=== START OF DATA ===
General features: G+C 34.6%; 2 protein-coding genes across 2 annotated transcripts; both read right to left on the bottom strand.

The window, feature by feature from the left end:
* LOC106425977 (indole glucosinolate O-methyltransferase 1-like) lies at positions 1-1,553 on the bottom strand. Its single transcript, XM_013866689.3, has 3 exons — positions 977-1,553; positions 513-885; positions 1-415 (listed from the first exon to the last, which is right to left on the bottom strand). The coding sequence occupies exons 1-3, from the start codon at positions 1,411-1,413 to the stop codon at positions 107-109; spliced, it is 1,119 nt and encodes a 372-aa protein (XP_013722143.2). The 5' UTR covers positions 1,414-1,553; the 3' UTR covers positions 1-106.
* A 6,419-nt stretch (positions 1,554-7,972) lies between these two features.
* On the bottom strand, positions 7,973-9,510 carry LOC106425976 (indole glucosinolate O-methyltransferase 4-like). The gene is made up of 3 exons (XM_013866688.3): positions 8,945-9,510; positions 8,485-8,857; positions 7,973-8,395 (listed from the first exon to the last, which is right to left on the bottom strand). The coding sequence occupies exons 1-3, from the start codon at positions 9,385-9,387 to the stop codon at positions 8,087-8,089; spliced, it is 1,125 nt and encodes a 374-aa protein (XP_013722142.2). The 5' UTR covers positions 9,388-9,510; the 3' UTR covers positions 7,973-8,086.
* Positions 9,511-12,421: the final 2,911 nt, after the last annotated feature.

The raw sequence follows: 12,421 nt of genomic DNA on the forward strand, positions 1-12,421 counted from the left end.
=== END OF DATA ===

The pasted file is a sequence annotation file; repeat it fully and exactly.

General features: G+C 34.6%; 2 protein-coding genes across 2 annotated transcripts; both read right to left on the bottom strand.

The window, feature by feature from the left end:
* LOC106425977 (indole glucosinolate O-methyltransferase 1-like) lies at positions 1-1,553 on the bottom strand. Its single transcript, XM_013866689.3, has 3 exons — positions 977-1,553; positions 513-885; positions 1-415 (listed from the first exon to the last, which is right to left on the bottom strand). The coding sequence occupies exons 1-3, from the start codon at positions 1,411-1,413 to the stop codon at positions 107-109; spliced, it is 1,119 nt and encodes a 372-aa protein (XP_013722143.2). The 5' UTR covers positions 1,414-1,553; the 3' UTR covers positions 1-106.
* A 6,419-nt stretch (positions 1,554-7,972) lies between these two features.
* On the bottom strand, positions 7,973-9,510 carry LOC106425976 (indole glucosinolate O-methyltransferase 4-like). The gene is made up of 3 exons (XM_013866688.3): positions 8,945-9,510; positions 8,485-8,857; positions 7,973-8,395 (listed from the first exon to the last, which is right to left on the bottom strand). The coding sequence occupies exons 1-3, from the start codon at positions 9,385-9,387 to the stop codon at positions 8,087-8,089; spliced, it is 1,125 nt and encodes a 374-aa protein (XP_013722142.2). The 5' UTR covers positions 9,388-9,510; the 3' UTR covers positions 7,973-8,086.
* Positions 9,511-12,421: the final 2,911 nt, after the last annotated feature.

The raw sequence follows: 12,421 nt of genomic DNA on the forward strand, positions 1-12,421 counted from the left end.